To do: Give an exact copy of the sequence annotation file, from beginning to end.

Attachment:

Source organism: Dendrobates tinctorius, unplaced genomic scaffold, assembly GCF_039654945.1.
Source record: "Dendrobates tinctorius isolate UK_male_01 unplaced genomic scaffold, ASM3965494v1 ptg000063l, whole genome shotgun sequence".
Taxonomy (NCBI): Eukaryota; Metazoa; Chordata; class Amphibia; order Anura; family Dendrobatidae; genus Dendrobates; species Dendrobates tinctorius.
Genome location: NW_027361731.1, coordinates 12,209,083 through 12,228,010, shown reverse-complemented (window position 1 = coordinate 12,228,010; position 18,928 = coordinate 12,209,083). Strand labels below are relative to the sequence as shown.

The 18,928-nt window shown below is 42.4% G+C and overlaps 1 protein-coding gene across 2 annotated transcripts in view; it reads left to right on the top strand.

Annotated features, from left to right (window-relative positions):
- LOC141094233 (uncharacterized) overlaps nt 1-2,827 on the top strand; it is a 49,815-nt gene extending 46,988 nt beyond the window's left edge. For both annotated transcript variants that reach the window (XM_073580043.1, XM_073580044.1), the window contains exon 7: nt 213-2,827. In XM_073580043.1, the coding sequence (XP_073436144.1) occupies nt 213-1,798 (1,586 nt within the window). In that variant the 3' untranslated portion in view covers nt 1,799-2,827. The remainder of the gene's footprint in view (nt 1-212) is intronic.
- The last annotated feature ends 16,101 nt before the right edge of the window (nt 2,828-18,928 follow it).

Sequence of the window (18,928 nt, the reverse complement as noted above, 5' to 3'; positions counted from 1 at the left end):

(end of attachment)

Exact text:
Source organism: Dendrobates tinctorius, unplaced genomic scaffold, assembly GCF_039654945.1.
Source record: "Dendrobates tinctorius isolate UK_male_01 unplaced genomic scaffold, ASM3965494v1 ptg000063l, whole genome shotgun sequence".
Taxonomy (NCBI): Eukaryota; Metazoa; Chordata; class Amphibia; order Anura; family Dendrobatidae; genus Dendrobates; species Dendrobates tinctorius.
Genome location: NW_027361731.1, coordinates 12,209,083 through 12,228,010, shown reverse-complemented (window position 1 = coordinate 12,228,010; position 18,928 = coordinate 12,209,083). Strand labels below are relative to the sequence as shown.

The 18,928-nt window shown below is 42.4% G+C and overlaps 1 protein-coding gene across 2 annotated transcripts in view; it reads left to right on the top strand.

Annotated features, from left to right (window-relative positions):
- LOC141094233 (uncharacterized) overlaps nt 1-2,827 on the top strand; it is a 49,815-nt gene extending 46,988 nt beyond the window's left edge. For both annotated transcript variants that reach the window (XM_073580043.1, XM_073580044.1), the window contains exon 7: nt 213-2,827. In XM_073580043.1, the coding sequence (XP_073436144.1) occupies nt 213-1,798 (1,586 nt within the window). In that variant the 3' untranslated portion in view covers nt 1,799-2,827. The remainder of the gene's footprint in view (nt 1-212) is intronic.
- The last annotated feature ends 16,101 nt before the right edge of the window (nt 2,828-18,928 follow it).

Sequence of the window (18,928 nt, the reverse complement as noted above, 5' to 3'; positions counted from 1 at the left end):